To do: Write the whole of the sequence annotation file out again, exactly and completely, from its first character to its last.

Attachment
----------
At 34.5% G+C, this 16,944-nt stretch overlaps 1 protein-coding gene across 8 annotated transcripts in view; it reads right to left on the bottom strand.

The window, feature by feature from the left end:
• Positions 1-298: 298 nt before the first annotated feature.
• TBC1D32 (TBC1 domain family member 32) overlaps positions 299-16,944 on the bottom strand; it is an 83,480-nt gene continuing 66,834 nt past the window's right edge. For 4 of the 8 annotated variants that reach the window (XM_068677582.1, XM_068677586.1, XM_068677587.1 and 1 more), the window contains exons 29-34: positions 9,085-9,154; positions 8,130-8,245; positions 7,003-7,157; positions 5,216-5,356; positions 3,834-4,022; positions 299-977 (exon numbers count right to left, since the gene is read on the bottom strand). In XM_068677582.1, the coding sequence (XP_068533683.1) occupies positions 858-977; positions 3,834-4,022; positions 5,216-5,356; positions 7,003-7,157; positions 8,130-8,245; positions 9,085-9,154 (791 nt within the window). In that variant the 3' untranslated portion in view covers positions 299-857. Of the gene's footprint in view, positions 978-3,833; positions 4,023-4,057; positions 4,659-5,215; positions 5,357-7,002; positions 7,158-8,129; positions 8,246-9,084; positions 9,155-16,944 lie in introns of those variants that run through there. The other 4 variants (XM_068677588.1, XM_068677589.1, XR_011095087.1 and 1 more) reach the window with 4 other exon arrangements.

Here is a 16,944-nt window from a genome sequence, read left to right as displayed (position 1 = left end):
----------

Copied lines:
At 34.5% G+C, this 16,944-nt stretch overlaps 1 protein-coding gene across 8 annotated transcripts in view; it reads right to left on the bottom strand.

The window, feature by feature from the left end:
• Positions 1-298: 298 nt before the first annotated feature.
• TBC1D32 (TBC1 domain family member 32) overlaps positions 299-16,944 on the bottom strand; it is an 83,480-nt gene continuing 66,834 nt past the window's right edge. For 4 of the 8 annotated variants that reach the window (XM_068677582.1, XM_068677586.1, XM_068677587.1 and 1 more), the window contains exons 29-34: positions 9,085-9,154; positions 8,130-8,245; positions 7,003-7,157; positions 5,216-5,356; positions 3,834-4,022; positions 299-977 (exon numbers count right to left, since the gene is read on the bottom strand). In XM_068677582.1, the coding sequence (XP_068533683.1) occupies positions 858-977; positions 3,834-4,022; positions 5,216-5,356; positions 7,003-7,157; positions 8,130-8,245; positions 9,085-9,154 (791 nt within the window). In that variant the 3' untranslated portion in view covers positions 299-857. Of the gene's footprint in view, positions 978-3,833; positions 4,023-4,057; positions 4,659-5,215; positions 5,357-7,002; positions 7,158-8,129; positions 8,246-9,084; positions 9,155-16,944 lie in introns of those variants that run through there. The other 4 variants (XM_068677588.1, XM_068677589.1, XR_011095087.1 and 1 more) reach the window with 4 other exon arrangements.

Here is a 16,944-nt window from a genome sequence, read left to right as displayed (position 1 = left end):